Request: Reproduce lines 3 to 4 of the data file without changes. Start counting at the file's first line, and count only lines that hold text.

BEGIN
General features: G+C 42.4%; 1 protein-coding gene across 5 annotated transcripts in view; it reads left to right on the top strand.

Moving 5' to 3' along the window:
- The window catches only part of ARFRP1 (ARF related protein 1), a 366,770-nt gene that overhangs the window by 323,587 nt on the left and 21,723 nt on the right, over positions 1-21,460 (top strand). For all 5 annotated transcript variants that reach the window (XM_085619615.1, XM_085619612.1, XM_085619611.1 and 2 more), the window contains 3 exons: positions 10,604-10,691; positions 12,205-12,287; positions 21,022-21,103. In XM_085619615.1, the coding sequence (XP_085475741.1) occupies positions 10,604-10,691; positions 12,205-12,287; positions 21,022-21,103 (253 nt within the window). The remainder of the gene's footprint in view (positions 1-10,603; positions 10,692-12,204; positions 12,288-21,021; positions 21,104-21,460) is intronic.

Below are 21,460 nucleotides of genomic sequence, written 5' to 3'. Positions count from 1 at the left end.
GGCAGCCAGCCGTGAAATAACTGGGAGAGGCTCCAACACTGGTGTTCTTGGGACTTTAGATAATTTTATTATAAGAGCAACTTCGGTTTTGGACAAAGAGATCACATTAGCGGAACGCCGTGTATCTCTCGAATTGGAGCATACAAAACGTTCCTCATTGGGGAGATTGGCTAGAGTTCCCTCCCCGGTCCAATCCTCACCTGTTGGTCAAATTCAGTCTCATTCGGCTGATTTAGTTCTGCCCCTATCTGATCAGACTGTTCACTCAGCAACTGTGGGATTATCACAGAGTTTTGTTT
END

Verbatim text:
- The window catches only part of ARFRP1 (ARF related protein 1), a 366,770-nt gene that overhangs the window by 323,587 nt on the left and 21,723 nt on the right, over positions 1-21,460 (top strand). For all 5 annotated transcript variants that reach the window (XM_085619615.1, XM_085619612.1, XM_085619611.1 and 2 more), the window contains 3 exons: positions 10,604-10,691; positions 12,205-12,287; positions 21,022-21,103. In XM_085619615.1, the coding sequence (XP_085475741.1) occupies positions 10,604-10,691; positions 12,205-12,287; positions 21,022-21,103 (253 nt within the window). The remainder of the gene's footprint in view (positions 1-10,603; positions 10,692-12,204; positions 12,288-21,021; positions 21,104-21,460) is intronic.

Below are 21,460 nucleotides of genomic sequence, written 5' to 3'. Positions count from 1 at the left end.